Sunday, March 2, 2008

Turkey and Islamic Modernism

Turkey's Directorate of Religious Affairs, the government department in which Turkey has regulated religious affairs since the formative years of the Kemalist Republic, have gathered a group of theologians at Ankara University to undertake a comprehensive revision of the Hadith. Since before the days of the Young Ottomans, Turkey has been at the forefront of what some scholars have referred to as 'Islamic modernism.'

Mustafa Akyol examines the project in his column that appeared in yesterday's Turkish Daily News.


This week Turkey made international headlines not only with its military's land operation in northern Iraq or its never-ending tug of war over the headscarf. There was also the scholarly and tedious work carried out by a group of theologians in Ankara, supported by the Diyanet (Turkey's official religious body), to revise the “hadiths” – the words and deeds of Prophet Mohammed. “Turkey in radical revision of Islamic texts,” read the BBC's headline. “Turkey strives,” the Guardian observed, “for 21st century form of Islam.” According to the Financial Times, this was “Turkey's fresh look at Prophet.”

Are these far-fetched comments, or does the revision of hadiths by Turkey's officially sanctioned Islamic experts really point to something fundamentally important? To find an answer, one first needs to probe what the hadiths really are. And to do that, one needs to go back to the roots of Islam.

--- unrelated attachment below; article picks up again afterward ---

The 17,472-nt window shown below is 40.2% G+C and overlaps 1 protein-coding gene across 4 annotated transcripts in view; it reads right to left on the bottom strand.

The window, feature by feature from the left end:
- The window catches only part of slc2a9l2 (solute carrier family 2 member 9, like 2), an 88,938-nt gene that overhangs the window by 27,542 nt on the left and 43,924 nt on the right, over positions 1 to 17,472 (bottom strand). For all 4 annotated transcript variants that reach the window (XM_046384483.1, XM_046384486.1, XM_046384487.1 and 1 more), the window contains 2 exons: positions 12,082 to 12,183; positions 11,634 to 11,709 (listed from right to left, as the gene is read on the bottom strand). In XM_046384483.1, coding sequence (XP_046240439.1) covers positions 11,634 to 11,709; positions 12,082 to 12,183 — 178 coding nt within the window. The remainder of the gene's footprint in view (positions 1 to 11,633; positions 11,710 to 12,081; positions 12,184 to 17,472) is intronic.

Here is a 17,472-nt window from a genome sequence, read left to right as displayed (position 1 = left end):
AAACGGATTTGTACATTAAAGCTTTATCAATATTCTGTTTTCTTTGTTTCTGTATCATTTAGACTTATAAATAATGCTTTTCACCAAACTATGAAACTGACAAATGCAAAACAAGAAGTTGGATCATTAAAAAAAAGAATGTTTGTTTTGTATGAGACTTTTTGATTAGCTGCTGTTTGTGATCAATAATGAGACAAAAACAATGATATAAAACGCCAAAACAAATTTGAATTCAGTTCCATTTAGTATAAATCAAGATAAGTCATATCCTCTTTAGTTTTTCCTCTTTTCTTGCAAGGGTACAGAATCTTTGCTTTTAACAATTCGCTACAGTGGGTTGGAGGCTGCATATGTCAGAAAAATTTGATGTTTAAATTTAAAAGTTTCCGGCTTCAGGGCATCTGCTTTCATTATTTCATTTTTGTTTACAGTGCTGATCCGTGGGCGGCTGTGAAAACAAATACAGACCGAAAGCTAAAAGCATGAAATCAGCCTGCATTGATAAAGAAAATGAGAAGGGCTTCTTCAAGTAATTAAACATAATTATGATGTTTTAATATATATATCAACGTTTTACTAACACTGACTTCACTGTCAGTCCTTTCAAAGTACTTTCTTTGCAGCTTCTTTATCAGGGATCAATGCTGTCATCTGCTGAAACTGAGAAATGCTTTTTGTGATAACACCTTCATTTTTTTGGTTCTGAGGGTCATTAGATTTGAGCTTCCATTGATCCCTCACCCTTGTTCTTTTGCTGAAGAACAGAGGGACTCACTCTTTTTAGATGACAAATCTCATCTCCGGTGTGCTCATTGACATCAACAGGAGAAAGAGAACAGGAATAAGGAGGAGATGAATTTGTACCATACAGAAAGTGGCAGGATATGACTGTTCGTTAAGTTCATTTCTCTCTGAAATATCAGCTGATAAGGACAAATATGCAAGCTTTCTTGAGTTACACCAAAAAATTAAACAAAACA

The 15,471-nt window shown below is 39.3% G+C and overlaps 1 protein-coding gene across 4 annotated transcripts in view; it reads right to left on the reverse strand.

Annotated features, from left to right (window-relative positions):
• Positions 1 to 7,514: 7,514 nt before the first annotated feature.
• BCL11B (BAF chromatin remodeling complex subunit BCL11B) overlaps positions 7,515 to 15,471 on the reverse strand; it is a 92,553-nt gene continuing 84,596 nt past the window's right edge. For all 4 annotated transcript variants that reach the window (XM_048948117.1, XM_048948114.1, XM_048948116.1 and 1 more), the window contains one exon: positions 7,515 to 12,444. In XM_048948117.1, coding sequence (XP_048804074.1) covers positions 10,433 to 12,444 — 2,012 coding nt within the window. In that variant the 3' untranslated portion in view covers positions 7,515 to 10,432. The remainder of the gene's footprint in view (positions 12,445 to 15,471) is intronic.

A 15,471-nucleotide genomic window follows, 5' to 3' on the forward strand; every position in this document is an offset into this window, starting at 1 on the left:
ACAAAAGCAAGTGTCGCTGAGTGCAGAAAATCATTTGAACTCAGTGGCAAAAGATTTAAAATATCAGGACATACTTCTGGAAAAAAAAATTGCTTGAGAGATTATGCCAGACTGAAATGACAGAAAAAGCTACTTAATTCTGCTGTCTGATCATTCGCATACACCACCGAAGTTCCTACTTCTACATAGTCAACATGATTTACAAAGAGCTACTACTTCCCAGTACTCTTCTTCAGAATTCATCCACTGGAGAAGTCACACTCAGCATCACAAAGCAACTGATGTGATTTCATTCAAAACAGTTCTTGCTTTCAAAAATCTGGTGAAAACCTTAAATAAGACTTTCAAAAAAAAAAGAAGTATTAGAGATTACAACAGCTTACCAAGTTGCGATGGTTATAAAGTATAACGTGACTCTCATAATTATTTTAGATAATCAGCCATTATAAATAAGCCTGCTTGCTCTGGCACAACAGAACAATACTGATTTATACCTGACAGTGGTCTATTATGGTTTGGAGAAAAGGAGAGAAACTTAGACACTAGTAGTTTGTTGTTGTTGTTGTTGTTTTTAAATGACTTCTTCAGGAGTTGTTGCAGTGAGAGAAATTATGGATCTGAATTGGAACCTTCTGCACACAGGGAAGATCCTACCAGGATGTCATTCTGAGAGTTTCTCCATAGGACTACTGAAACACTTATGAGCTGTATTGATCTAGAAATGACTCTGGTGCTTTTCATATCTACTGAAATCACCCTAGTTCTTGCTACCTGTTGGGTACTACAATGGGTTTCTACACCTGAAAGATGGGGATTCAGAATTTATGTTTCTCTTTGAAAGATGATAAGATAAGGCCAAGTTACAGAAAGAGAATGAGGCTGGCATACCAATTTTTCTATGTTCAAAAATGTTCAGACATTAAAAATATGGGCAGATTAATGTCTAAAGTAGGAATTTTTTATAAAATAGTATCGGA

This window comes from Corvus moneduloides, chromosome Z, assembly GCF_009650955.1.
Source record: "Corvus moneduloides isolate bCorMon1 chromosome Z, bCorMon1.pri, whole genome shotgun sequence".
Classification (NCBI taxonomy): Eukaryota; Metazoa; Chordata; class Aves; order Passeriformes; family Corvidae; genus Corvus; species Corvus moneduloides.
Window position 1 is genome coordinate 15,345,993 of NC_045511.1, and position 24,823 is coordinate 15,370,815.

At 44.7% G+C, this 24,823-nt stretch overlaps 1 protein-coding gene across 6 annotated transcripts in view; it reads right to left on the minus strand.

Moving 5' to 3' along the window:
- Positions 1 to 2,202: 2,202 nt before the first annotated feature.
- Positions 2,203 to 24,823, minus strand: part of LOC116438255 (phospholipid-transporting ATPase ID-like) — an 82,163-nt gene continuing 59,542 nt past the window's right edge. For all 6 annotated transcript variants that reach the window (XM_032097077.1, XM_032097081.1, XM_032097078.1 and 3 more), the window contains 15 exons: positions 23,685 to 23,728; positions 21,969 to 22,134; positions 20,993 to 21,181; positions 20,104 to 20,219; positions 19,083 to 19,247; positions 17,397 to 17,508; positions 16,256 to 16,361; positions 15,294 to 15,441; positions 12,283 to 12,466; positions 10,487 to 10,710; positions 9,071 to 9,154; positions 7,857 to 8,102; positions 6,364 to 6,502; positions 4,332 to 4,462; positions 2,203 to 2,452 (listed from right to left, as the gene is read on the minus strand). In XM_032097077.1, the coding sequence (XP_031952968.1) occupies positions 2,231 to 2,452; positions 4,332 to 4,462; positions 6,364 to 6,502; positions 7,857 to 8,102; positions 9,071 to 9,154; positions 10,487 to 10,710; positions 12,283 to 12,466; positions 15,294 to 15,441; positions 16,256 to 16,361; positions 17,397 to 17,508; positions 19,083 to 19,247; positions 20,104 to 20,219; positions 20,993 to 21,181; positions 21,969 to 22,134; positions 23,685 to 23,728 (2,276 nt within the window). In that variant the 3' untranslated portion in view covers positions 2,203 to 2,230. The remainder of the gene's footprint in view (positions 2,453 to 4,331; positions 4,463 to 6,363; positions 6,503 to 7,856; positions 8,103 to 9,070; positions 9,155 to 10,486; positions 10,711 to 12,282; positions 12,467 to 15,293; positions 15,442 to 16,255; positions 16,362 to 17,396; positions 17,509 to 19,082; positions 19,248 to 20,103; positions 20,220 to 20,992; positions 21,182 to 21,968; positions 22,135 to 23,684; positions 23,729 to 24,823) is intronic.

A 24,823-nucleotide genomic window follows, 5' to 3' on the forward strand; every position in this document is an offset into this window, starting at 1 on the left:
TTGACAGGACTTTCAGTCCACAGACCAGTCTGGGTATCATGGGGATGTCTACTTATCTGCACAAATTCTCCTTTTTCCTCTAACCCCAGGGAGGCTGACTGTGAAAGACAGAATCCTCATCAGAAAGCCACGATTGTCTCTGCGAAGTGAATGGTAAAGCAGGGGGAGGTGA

Koran, reason, and more

In the beginning, there was the Koran.

Westerners who haven't read this book generally assume that it must be something like the New Testament – i.e., a book which reports the life and works of the religion's founder. Yet that is not the case at all. The Koran actually hardly speaks about Prophet Mohammed. It rather speaks to him. The Muslim Scripture include passages that give orders to Mohammed, warn him or encourage him in the face of the odds he faced. But it does not tell anything about who he was. If you read the Koran, you actually become much more knowledgeable about the life of Moses, Jesus or Abraham than that of Mohammed.

Of course the prophet of Islam must have said so many things during his 23-year-long mission, but he insisted, “nothing from me should be written besides the Koran.” Muslim tradition holds that he said so because he feared that his mortal words could have mistakenly been added to the divine book. Right after his death, the Koran was canonized and copied by his closest believers, and tradition again holds that the holy book came until today “without even a single letter of it being changed.”

Thus, in the first century of Islam, the Koran was the only authoritative book Muslims had at hand. When they disputed about its meaning, or about what to do in a specific situation, there were enough people who remembered what the prophet said or did on such matters. But as time passed, the oral tradition became increasingly vague and doubtful.